A lot of Canadians want to better their circumstances: where they work, how much they make, and even where they call home. After graduating from university, people rent an apartment until they can afford a good family starter home like a condo. Then they plan for a bigger home.
The same is true for real estate investors wanting to advance in their careers and add to their portfolios. They might start with a condo or two and gradually move toward single-family homes. For a lot of them, their goal is to acquire a multi-residential (multi-res) property with a steadier and hopefully higher cash flow.
One of the main reasons why people seek multi-res is that management tends to be easier. Managing multiple units around town or even in different towns is difficult compared to overseeing the same number in a single location.
It’s also less expensive: getting a resident manager to clean the premises and collect rents for a single building is an easy and economical solution. All challenges and costs associated with maintenance are centralized: instead of worrying about ten different roofs and boilers, you only monitor one.
The appeal of consolidation and stronger cash influx should be tempered by the initial cost of breaking into the multi-res market.
However when you raise the rents on a multi-res building, the building’s value increases. It’s a principle that does not apply to houses, whose value is dictated by the market and the price for a similar property. While comparability is also a factor for multi-res properties, their worth also depends on their condition and how much revenue they generate.
I see apartment buildings as little businesses, and successful management involves increasing revenue and decreasing costs. When the net operating income goes up, the value of the building does too.
Is now the time?
Investors wanting to enter the multi-res market might wonder if now the right time is. That it is. The people analyzing the current market will find aspects of multi-res investment extremely appealing.
This is particularly true when multi-res real estate is compared to alternative investments. Stocks and bonds yield a mediocre return these days, whereas real estate is a more tangible and easily understood asset. If people finance and leverage properly, the return on investment can be attractive.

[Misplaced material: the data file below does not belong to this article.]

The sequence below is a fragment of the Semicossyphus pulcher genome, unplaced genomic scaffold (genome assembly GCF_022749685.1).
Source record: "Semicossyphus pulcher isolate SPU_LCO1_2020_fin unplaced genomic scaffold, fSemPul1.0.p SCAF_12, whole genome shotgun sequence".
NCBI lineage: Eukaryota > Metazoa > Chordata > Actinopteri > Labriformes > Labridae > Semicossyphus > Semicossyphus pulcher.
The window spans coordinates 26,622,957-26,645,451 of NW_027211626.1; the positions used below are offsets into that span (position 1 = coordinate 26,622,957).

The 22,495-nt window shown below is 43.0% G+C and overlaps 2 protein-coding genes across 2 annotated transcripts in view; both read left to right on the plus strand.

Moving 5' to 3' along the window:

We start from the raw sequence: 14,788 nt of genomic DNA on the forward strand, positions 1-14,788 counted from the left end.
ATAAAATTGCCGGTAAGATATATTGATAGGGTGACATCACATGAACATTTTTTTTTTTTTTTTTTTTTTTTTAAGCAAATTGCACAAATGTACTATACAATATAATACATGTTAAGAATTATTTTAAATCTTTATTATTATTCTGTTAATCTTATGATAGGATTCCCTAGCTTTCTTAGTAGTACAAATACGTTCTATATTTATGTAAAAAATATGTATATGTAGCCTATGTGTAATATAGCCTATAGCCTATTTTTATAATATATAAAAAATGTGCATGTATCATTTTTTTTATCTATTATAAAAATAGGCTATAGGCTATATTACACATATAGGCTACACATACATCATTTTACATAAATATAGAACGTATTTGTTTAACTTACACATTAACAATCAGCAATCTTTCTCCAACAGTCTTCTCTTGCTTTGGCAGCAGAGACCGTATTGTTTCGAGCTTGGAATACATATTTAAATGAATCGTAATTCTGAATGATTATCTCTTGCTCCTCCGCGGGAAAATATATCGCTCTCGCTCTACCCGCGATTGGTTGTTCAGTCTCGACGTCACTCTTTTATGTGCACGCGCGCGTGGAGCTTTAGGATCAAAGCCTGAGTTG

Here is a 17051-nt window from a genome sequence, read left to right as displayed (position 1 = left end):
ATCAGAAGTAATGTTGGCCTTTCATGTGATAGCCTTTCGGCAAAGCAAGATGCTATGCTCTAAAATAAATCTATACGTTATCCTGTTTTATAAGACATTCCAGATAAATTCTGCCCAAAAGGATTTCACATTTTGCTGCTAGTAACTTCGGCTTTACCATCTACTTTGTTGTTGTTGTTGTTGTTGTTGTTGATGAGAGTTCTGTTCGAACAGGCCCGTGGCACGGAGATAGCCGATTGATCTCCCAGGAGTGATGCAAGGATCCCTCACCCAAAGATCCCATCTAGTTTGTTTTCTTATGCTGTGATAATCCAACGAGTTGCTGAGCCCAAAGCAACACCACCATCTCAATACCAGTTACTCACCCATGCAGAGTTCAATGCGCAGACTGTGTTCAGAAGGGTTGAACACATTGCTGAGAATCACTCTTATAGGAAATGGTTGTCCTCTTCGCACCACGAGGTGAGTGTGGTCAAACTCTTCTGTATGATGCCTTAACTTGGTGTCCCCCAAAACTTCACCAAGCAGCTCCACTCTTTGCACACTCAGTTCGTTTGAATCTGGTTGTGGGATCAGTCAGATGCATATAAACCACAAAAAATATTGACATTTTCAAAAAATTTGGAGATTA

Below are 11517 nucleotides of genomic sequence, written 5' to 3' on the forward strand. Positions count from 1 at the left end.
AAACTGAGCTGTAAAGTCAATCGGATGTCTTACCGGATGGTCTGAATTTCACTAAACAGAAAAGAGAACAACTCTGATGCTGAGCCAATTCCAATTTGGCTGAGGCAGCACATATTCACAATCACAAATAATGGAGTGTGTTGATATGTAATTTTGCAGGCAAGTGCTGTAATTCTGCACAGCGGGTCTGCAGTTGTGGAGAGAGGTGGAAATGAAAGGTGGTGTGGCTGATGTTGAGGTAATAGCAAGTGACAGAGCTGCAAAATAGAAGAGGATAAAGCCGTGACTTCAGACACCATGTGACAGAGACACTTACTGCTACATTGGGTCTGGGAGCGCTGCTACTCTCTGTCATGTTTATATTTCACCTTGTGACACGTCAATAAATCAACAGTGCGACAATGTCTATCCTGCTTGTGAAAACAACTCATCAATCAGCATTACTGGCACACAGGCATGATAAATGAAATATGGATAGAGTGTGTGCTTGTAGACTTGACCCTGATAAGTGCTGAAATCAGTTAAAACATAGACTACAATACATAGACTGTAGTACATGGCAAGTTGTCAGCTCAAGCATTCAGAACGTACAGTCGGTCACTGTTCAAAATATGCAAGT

The fact that interest rates are at an all-time low make it a good time to invest in real estate, if you purchase a property at 6% cap and lock in interest rates at 2.5-3%, you’ve locked yourself in to a favorable spread for five to ten years.
People always need someplace to live. And during economic downturns, industrial and commercial real estate will be hard hit as businesses suffer. Residential won’t be as strongly affected. Vacancies may go up and rents go down, but enough buffer will exist to pay bills and pay down debt.
Most of the challenges facing those getting into the multi-res market involve upfront costs and capital requirements. When it comes to securing capital, there are workarounds. The investors start small by purchasing duplexes or triplexes before looking at bigger apartment buildings. They should think about moving on only after building up some capital and acquiring experience. Those who prefer a quicker route can go with joint-venture partners, but that involves giving up some of their equity.
A multi-family acquisition requires an engineering report and an environmental report, and that’s only “Phase One”. If concerns arise and additional reports needed, a more expensive “Phase 2” environmental report would be necessary.
Before an investor even buys the building, due diligence costs will set them back $10,000 -$15,000. Most rentals are 40-50 years old and will require significant upgrades. There’s also a lot of maintenance. Investors will make most of their money on sale or refinancing when they are pulling capital out.
He stresses that education is key. Investors seeking to move into multi-res should ask themselves why they want to get into it. If they can align themselves with someone with market experience it will make the challenges easier to handle.
Sometimes finding the right property is a challenge in itself. Шnvestors need to be fairly well-connected, involved, and have access to realtors who can drum up deals for later evaluation.
Overall, investors seeking to transition into multi-unit residential have a lot to learn about the market. But proper due diligence and realistic expectations regarding capital needs and expenses can make a move into multi-res a savvy one over the long term.
Facts and figures:
- 8-12% of gross rents are management fees for single-family homes
- 4-6% of management fees are multi-unit residential building (average of 10-20 units)
Top reasons to invest in multi-unit residential:
- Easier to manage and maintain compared to several single-family dwellings
- Comparatively low interest rates
- Potential for greater cash flow
Better returns than traditional equity markets